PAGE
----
An Important Message from Ella's Mom
The hard work of the LGBTQIA community and allies has been under attack for decades, but that attack has increased over the past few years. In 2018, state legislatures introduced 41 anti-LGBTQIA bills. In the first 3 months of 2022, nearly 238 bills have already been introduced, with about half of them targeting the transgender community (Lavietes & Ramos 2022).
Most people have read about the measures to stop transgender students from competing on school sports teams that align with their gender. Sadly, Lia Thomas bore the brunt of this vitriol when she won the women’s 500-yard freestyle event, earning her more derogatory memes than accolades for her accomplishments.
But people might not be as familiar with some of the other 238 bills and their proposed legislation. States are seeking to restrict LQBTQIA information in school curriculums, to allow discrimination under the guise of religious exemptions, to force transgender people to use the bathroom that corresponds with their birth certificate instead of identity, and to restrict gender-affirming health care (Lavietes & Ramos 2022). Nearly 75 bills call for bans or severe restrictions on classroom discussions, curricula, and library books that mention LGBTQIA—particularly in the primary grades (Kindy 2022).
At least a dozen other states are considering legislation that mirrors Florida’s “Don’t Say Gay” law. While the details vary between states and bills, most seek to prohibit schools from using curricula or discussing topics of gender identity and sexual orientation (Jones & Franklin 2022). Just when children are beginning to explore who they are and who they might become, LGBTQIA children will find themselves underrepresented or not represented at all, as will those children whose parents are LGBTQIA.
These bills, however, do not reflect the general feeling of most Americans when it comes to LGBTQIA rights. In fact, nearly 79% of American support laws that protect LGBTIA people from discrimination in their jobs, housing, and public accommodations. And nearly 70% of Americans support same-sex marriage (Kindy 2022).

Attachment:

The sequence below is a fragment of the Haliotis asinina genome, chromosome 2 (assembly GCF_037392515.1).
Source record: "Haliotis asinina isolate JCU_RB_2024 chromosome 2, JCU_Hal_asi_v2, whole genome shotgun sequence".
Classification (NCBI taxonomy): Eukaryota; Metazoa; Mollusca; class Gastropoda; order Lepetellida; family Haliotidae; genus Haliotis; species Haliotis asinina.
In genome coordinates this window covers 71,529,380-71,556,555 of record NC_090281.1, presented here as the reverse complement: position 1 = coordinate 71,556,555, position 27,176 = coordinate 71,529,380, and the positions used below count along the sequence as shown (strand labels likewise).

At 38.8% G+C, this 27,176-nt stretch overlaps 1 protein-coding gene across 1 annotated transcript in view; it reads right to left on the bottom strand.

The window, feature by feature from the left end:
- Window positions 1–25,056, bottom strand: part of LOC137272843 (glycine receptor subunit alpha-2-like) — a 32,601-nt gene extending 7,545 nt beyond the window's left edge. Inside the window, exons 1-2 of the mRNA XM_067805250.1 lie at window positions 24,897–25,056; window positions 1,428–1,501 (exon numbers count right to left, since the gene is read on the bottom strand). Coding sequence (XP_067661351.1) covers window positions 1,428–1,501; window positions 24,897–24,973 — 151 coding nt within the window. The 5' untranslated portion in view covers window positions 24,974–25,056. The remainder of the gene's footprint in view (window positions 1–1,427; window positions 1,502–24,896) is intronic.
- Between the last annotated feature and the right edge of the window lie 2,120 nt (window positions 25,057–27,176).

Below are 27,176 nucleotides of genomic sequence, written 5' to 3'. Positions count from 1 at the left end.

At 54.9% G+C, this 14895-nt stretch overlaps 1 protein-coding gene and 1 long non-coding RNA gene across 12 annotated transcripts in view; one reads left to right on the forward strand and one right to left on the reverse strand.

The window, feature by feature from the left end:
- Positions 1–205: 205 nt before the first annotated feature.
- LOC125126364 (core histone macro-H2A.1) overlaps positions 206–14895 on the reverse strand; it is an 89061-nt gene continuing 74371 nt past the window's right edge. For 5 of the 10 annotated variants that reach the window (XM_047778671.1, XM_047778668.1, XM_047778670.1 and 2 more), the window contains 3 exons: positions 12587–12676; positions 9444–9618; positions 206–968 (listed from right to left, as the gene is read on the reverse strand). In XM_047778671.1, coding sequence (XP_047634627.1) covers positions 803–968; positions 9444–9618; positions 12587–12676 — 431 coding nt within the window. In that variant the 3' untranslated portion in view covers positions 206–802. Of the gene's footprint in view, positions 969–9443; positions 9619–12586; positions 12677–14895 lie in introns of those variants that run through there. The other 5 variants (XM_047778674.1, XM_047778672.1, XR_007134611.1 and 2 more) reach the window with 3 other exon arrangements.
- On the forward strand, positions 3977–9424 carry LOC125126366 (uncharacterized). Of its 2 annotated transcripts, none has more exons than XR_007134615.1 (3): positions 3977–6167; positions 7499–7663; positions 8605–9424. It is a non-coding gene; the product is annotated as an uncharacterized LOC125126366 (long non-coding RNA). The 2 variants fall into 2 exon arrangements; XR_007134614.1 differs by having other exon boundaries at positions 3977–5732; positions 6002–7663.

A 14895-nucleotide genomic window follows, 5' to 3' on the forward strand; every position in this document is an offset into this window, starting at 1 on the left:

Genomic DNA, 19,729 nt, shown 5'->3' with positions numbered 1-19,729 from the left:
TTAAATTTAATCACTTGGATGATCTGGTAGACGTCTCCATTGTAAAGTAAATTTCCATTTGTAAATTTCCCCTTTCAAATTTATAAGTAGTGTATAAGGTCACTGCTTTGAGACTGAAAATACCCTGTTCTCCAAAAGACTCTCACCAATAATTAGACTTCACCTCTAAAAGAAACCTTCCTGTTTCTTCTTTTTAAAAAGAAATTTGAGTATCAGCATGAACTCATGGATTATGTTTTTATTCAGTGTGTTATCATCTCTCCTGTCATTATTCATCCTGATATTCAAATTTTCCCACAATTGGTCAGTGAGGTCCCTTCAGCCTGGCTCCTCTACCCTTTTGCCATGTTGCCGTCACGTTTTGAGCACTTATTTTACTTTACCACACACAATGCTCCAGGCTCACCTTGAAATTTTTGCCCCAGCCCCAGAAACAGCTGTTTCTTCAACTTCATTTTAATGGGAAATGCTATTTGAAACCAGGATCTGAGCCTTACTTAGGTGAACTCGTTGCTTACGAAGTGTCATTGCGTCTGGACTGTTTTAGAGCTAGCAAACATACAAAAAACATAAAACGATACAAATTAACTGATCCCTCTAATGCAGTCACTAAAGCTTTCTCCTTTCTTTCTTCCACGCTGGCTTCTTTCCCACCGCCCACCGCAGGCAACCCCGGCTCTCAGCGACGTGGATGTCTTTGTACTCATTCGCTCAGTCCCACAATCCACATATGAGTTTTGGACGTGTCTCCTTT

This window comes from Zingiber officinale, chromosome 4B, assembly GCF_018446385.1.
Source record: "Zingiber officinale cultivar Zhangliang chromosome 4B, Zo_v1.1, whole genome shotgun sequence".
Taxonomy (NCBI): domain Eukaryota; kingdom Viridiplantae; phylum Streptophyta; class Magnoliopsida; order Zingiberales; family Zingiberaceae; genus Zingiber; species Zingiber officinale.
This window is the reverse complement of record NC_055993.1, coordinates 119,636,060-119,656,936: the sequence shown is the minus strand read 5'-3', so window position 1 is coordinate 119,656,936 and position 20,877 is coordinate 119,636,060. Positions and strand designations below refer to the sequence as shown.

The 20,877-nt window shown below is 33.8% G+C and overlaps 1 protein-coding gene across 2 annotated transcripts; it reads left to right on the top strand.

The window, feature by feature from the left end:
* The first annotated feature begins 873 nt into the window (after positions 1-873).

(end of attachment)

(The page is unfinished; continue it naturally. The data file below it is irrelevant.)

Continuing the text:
Political experts believe that the increase in state bills, which contradict the beliefs of a majority of Americans, are related to lobbying on the behalf of conservative and religious groups and seeking to energize that base ahead of upcoming elections. The three most active organizations promoting anti-LGBTQIA bills are The Alliance Defending Freedom, The Heritage Foundation, and the Family Policy Alliance (Kindy 2022).
I wish for a day when LGBTQIA couples are afforded the same rights and respect as heterosexual couples. I worry about my future grandchildren, who will go to school and not be allowed to talk about their two moms. Sometimes it’s easy to create bills in a vacuum without seeing how it affects real people, our fellow citizens.
This Pride Month, consider writing your representatives and speaking out against these anti-LGBTQIA bills and consider ways you can support the LGBTQIA community. I am the proud mother of a queer daughter, and she is married to a beautiful and loving person. I support the LGBTQIA community, and I hope you will too!
Ella and her mom
Kindy, Kimberly. (2022, March 25). GOP lawmakers push historic wave of bills targeting rights of LGBTQ teens, children and their families. Washington Post. https://www.washingtonpost.com/politics/2022/03/25/lgbtq-rights-gop-bills-dont-say-gay/
Jones, Dustin & Franklin, Jonathan. (2022, April 10). Not just Florida. More than a dozen states propose so-called 'Don't Say Gay' bills. NPR. https://www.npr.org/2022/04/10/1091543359/15-states-dont-say-gay-anti-transgender-bills?t=1651482138142
Lavietes, Matthew & Ramos, Elliott. (2022, March 20). Nearly 240 anti-LGBTQ bills filed in 2022 so far, most of them targeting trans people. NBC News. https://www.nbcnews.com/nbc-out/out-politics-and-policy/nearly-240-anti-lgbtq-bills-filed-2022-far-targeting-trans-people-rcna20418